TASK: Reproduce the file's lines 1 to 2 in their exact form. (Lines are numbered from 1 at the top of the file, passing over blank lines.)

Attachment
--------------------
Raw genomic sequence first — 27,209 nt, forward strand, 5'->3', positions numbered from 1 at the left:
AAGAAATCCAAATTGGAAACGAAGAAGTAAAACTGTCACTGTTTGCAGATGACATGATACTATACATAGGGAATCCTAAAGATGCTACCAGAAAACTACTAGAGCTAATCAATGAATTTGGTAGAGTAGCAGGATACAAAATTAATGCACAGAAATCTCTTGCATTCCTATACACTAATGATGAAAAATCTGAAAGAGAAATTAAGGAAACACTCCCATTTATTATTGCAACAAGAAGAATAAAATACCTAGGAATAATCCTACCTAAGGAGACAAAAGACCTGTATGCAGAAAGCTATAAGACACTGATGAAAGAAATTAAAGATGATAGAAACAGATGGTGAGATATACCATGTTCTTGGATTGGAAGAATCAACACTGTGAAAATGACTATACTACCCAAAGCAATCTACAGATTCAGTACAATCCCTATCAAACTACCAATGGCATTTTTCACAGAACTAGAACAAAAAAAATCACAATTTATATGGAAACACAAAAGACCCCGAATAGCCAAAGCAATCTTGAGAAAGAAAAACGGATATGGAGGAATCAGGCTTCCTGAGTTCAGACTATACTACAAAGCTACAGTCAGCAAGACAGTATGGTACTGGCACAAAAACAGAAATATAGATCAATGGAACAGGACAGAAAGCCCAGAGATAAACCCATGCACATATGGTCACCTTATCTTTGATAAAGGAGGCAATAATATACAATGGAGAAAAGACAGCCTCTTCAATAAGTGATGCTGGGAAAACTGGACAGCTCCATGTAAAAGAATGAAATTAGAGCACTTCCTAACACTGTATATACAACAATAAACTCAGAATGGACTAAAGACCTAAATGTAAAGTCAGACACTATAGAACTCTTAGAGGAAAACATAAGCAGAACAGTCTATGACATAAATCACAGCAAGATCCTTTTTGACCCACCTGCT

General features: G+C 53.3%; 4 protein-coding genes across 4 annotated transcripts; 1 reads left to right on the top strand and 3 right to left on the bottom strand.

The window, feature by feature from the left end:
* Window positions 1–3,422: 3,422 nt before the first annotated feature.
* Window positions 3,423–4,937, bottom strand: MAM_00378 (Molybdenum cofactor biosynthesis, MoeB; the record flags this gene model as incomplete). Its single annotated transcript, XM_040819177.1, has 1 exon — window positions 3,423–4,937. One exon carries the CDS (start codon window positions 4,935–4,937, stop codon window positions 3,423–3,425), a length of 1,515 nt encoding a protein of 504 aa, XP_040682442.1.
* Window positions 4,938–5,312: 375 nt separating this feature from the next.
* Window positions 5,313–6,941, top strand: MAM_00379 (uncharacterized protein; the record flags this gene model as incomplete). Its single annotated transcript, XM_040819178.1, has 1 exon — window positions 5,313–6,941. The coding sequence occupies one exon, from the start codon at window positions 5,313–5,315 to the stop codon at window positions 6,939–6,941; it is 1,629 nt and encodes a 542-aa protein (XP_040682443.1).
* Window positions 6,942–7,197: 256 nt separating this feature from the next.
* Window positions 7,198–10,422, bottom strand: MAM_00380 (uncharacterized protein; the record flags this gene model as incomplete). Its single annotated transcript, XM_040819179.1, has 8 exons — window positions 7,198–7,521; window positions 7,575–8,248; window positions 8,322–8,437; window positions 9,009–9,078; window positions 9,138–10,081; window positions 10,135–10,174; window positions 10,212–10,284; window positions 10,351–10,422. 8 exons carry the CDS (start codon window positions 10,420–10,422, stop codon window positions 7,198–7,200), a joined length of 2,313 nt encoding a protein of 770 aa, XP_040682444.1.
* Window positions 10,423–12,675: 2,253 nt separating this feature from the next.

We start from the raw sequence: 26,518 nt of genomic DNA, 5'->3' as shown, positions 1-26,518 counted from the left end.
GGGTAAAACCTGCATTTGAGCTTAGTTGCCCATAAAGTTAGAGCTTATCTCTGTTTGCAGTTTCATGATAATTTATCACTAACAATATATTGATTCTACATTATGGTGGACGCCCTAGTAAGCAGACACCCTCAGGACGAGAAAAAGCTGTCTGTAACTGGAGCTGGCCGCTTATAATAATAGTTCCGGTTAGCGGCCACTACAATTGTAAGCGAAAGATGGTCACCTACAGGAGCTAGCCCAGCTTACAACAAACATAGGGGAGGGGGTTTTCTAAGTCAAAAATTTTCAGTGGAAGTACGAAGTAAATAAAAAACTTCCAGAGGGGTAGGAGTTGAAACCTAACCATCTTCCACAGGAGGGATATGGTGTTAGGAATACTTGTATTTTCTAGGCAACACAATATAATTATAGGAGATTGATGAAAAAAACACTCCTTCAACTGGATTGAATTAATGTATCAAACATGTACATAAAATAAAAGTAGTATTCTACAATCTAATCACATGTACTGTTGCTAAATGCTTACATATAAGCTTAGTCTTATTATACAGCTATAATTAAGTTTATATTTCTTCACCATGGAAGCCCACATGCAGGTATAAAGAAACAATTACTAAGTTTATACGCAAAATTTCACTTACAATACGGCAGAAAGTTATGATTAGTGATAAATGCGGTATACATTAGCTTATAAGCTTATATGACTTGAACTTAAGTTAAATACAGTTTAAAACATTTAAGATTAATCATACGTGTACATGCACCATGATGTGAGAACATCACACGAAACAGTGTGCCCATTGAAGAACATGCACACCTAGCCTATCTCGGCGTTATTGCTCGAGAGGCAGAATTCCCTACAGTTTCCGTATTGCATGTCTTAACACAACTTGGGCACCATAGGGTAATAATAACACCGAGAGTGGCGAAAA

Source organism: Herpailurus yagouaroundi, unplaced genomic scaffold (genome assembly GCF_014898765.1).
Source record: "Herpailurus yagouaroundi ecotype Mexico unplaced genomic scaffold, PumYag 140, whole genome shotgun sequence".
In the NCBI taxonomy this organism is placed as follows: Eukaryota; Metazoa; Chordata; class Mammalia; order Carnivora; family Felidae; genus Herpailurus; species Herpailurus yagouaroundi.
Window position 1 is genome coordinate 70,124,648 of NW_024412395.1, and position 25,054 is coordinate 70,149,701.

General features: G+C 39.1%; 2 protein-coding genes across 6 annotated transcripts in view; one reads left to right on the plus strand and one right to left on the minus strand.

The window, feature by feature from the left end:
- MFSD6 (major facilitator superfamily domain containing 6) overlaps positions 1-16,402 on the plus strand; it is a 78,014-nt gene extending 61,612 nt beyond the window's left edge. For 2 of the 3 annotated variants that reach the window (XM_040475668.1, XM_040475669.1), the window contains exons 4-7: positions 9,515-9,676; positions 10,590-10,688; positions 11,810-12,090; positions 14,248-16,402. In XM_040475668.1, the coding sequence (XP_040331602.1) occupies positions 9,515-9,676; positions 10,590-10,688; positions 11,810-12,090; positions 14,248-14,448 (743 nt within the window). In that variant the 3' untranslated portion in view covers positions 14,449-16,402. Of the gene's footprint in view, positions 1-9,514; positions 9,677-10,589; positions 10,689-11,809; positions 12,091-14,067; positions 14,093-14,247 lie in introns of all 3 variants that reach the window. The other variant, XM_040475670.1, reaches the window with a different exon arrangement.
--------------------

Raw genomic sequence first — 27,209 nt, forward strand, 5'->3', positions numbered from 1 at the left:
AAGAAATCCAAATTGGAAACGAAGAAGTAAAACTGTCACTGTTTGCAGATGACATGATACTATACATAGGGAATCCTAAAGATGCTACCAGAAAACTACTAGAGCTAATCAATGAATTTGGTAGAGTAGCAGGATACAAAATTAATGCACAGAAATCTCTTGCATTCCTATACACTAATGATGAAAAATCTGAAAGAGAAATTAAGGAAACACTCCCATTTATTATTGCAACAAGAAGAATAAAATACCTAGGAATAATCCTACCTAAGGAGACAAAAGACCTGTATGCAGAAAGCTATAAGACACTGATGAAAGAAATTAAAGATGATAGAAACAGATGGTGAGATATACCATGTTCTTGGATTGGAAGAATCAACACTGTGAAAATGACTATACTACCCAAAGCAATCTACAGATTCAGTACAATCCCTATCAAACTACCAATGGCATTTTTCACAGAACTAGAACAAAAAAAATCACAATTTATATGGAAACACAAAAGACCCCGAATAGCCAAAGCAATCTTGAGAAAGAAAAACGGATATGGAGGAATCAGGCTTCCTGAGTTCAGACTATACTACAAAGCTACAGTCAGCAAGACAGTATGGTACTGGCACAAAAACAGAAATATAGATCAATGGAACAGGACAGAAAGCCCAGAGATAAACCCATGCACATATGGTCACCTTATCTTTGATAAAGGAGGCAATAATATACAATGGAGAAAAGACAGCCTCTTCAATAAGTGATGCTGGGAAAACTGGACAGCTCCATGTAAAAGAATGAAATTAGAGCACTTCCTAACACTGTATATACAACAATAAACTCAGAATGGACTAAAGACCTAAATGTAAAGTCAGACACTATAGAACTCTTAGAGGAAAACATAAGCAGAACAGTCTATGACATAAATCACAGCAAGATCCTTTTTGACCCACCTGCT